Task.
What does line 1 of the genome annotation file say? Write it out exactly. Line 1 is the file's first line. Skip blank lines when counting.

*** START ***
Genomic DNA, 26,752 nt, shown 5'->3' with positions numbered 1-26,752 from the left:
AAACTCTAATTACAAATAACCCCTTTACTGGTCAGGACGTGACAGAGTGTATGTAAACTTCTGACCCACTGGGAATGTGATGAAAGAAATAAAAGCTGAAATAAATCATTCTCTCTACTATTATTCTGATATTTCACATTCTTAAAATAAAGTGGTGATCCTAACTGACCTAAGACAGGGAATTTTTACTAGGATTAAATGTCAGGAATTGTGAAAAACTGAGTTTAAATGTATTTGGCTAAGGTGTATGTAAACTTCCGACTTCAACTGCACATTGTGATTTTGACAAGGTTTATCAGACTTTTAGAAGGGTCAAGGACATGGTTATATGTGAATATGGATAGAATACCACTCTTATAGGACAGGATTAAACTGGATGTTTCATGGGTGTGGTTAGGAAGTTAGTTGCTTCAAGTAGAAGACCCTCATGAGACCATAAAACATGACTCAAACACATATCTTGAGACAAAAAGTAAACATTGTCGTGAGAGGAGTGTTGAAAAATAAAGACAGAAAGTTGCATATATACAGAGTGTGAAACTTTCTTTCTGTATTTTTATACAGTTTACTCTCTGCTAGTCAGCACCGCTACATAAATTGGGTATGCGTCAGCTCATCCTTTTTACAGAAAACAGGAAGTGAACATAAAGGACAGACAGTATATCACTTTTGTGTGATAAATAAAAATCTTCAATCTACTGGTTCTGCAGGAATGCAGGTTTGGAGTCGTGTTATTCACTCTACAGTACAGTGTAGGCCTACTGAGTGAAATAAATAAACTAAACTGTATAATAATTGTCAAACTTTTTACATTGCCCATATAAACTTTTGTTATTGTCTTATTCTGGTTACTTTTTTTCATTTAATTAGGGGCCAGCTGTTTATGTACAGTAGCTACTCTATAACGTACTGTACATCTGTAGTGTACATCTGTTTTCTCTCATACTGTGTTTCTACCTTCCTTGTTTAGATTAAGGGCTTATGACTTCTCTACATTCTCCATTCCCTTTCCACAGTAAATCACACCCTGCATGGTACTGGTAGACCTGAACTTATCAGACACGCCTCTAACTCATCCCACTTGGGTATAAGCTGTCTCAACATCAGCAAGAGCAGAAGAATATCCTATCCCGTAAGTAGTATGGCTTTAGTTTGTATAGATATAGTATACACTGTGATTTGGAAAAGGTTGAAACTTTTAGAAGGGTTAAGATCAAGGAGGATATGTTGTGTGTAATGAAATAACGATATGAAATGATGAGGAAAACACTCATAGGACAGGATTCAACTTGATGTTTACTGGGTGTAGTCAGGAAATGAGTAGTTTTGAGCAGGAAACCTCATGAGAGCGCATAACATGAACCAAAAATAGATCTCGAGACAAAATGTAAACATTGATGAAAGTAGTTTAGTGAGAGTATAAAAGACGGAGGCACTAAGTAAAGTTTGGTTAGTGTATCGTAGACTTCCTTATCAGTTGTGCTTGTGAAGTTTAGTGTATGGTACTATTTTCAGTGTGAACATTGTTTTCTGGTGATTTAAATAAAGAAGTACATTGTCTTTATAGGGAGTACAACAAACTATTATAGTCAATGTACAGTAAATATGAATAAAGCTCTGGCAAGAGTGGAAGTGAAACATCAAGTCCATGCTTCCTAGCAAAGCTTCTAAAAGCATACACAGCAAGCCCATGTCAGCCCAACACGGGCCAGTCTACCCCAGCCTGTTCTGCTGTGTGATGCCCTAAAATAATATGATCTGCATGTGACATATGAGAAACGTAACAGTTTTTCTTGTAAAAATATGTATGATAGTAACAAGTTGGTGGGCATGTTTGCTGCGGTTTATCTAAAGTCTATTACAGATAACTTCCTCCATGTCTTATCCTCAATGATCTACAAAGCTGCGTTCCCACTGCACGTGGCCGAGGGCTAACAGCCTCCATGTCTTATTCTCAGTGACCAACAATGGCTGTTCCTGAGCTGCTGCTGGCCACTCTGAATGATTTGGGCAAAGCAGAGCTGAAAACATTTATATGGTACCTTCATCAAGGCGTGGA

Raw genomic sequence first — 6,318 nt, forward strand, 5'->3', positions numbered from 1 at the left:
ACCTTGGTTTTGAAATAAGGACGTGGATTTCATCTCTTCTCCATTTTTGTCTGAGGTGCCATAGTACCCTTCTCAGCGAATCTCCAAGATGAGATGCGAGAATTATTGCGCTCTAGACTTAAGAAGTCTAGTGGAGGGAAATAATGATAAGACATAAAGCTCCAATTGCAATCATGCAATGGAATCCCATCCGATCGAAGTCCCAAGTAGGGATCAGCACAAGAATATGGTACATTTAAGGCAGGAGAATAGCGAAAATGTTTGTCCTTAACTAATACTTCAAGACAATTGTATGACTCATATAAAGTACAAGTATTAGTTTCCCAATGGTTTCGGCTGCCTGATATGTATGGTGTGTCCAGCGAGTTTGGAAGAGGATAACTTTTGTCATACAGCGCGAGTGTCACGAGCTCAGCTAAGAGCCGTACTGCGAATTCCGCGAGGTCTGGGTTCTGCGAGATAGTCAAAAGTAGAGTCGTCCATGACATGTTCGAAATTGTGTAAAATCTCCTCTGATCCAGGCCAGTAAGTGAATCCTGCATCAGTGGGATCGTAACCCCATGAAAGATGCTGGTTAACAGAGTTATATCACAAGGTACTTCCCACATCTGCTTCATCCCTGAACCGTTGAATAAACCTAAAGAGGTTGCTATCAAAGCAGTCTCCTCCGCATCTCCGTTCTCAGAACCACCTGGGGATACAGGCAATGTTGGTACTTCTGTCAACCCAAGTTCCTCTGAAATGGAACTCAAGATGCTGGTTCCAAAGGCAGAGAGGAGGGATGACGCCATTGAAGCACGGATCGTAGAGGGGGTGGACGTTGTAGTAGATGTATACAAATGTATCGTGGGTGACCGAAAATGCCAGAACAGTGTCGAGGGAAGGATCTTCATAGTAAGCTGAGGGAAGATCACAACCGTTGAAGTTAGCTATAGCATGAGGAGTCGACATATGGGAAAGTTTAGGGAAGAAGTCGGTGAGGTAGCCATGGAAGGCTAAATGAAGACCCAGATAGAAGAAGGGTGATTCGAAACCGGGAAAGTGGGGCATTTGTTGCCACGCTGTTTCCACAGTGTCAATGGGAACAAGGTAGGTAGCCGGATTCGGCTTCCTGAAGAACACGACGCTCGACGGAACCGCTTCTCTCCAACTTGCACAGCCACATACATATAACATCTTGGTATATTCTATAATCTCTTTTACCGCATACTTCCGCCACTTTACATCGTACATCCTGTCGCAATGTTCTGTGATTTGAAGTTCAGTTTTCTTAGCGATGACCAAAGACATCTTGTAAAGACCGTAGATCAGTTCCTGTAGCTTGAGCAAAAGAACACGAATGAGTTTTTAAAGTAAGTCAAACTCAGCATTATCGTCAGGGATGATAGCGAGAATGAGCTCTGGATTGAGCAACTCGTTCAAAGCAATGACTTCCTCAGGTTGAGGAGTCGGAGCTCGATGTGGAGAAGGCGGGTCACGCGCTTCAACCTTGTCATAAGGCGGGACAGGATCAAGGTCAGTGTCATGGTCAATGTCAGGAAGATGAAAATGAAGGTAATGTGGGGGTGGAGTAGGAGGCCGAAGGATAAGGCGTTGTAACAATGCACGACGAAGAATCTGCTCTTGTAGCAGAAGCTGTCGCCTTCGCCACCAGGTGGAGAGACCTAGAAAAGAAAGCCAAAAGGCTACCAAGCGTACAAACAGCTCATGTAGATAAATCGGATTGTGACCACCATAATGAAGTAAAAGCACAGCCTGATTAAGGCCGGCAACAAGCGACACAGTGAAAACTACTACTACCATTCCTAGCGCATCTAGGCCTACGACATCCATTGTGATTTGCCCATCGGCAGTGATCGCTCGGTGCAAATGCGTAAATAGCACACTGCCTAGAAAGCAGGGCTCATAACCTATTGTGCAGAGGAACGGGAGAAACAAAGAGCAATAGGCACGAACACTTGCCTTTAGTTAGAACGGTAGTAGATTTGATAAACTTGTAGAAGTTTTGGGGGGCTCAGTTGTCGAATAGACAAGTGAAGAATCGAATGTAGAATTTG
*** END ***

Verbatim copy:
Genomic DNA, 26,752 nt, shown 5'->3' with positions numbered 1-26,752 from the left: